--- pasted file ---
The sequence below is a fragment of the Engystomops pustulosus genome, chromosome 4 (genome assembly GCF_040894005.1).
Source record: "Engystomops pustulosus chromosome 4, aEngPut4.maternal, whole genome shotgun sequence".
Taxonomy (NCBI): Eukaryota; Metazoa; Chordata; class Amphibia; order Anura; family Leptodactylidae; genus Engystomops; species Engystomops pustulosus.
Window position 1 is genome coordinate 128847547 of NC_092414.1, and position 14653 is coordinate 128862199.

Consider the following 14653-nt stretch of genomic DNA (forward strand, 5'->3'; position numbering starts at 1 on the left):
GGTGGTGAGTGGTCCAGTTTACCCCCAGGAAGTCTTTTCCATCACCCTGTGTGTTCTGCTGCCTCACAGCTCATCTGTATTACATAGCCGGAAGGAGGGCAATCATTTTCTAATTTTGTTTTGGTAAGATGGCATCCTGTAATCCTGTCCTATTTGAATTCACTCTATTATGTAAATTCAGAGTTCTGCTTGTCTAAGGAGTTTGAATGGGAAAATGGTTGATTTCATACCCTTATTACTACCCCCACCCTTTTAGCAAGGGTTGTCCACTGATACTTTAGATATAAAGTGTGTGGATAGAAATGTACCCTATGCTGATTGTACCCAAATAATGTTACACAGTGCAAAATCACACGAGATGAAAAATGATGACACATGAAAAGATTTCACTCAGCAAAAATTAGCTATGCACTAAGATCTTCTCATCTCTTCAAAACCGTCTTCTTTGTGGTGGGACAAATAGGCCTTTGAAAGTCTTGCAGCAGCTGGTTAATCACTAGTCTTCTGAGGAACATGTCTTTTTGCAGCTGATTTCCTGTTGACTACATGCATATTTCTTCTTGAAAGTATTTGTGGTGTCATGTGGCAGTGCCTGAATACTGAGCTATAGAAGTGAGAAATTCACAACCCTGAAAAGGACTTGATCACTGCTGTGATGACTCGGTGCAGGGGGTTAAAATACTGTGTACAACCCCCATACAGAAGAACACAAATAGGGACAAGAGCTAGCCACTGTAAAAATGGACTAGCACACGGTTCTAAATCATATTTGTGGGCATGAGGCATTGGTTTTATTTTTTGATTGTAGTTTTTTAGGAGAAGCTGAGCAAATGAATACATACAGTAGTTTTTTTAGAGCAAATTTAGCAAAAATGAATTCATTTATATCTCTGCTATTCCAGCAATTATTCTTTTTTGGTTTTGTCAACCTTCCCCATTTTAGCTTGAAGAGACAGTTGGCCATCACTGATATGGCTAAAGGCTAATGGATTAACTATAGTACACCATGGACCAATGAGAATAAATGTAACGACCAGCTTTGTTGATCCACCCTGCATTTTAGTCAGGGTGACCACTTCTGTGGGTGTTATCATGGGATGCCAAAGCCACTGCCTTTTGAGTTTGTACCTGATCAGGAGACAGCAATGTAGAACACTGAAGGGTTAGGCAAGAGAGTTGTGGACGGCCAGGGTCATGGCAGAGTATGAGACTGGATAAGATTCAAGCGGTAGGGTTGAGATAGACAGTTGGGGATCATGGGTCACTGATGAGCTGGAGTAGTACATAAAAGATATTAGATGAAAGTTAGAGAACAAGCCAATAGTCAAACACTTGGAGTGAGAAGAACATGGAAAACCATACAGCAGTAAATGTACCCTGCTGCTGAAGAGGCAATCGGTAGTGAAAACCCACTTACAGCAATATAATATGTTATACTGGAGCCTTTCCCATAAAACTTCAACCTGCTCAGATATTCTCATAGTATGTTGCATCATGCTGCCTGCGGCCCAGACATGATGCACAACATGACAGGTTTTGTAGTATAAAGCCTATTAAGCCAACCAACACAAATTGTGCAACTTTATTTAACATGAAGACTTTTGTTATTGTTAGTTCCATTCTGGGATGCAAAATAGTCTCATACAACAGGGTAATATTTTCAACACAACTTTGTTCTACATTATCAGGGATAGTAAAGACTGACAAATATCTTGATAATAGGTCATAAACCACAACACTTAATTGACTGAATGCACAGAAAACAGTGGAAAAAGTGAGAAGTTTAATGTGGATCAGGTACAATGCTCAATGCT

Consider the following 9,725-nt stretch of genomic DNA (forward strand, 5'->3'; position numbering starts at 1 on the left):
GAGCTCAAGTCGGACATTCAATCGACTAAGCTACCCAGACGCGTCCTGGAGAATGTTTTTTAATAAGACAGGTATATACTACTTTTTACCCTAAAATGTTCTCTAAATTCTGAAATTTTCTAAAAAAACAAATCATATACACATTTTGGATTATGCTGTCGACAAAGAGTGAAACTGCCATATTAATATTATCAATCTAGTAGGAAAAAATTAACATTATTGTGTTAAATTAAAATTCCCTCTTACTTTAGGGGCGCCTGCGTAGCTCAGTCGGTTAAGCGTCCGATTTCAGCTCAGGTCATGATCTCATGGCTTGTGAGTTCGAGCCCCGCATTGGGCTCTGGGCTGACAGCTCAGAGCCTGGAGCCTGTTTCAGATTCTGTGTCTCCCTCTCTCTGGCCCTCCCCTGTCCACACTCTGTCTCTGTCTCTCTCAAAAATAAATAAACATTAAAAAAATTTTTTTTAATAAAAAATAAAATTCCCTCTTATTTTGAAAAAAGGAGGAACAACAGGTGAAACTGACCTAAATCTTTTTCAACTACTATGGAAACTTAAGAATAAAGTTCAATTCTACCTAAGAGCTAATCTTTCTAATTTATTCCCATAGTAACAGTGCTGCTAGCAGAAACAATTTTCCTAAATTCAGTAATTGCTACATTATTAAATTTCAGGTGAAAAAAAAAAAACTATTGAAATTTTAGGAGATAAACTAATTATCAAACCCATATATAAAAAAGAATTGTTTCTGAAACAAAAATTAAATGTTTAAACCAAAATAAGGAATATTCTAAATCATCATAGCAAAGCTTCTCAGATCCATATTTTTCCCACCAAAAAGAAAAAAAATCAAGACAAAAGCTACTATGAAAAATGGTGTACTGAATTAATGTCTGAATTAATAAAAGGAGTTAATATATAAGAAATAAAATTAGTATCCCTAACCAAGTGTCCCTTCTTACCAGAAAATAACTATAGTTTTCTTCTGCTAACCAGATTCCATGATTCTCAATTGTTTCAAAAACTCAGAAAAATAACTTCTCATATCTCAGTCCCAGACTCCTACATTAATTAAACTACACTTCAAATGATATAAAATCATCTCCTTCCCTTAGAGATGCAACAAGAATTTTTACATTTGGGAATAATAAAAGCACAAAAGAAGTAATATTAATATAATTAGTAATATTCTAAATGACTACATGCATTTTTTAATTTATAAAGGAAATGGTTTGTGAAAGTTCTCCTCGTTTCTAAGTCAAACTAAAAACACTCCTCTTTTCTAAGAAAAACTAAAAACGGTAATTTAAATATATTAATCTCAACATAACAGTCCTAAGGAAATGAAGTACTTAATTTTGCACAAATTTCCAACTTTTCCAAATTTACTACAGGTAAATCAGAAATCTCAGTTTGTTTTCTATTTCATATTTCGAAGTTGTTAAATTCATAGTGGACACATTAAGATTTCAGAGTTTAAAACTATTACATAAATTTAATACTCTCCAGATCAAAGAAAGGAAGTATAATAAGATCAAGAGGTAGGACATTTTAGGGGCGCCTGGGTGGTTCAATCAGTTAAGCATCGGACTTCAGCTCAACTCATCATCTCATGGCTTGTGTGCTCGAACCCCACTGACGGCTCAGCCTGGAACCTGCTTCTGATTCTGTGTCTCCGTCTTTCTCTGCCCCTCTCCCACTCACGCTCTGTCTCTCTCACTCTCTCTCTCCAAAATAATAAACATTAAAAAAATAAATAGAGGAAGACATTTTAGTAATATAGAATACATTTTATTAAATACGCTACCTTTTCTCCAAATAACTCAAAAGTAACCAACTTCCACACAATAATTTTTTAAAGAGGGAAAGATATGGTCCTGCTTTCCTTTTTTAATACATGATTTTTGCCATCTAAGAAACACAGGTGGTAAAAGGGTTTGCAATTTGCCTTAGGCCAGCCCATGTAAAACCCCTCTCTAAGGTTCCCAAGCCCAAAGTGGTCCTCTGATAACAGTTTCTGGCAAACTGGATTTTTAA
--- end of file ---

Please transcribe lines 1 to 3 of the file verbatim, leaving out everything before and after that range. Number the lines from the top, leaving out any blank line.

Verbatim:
The sequence below is a fragment of the Engystomops pustulosus genome, chromosome 4 (genome assembly GCF_040894005.1).
Source record: "Engystomops pustulosus chromosome 4, aEngPut4.maternal, whole genome shotgun sequence".
Taxonomy (NCBI): Eukaryota; Metazoa; Chordata; class Amphibia; order Anura; family Leptodactylidae; genus Engystomops; species Engystomops pustulosus.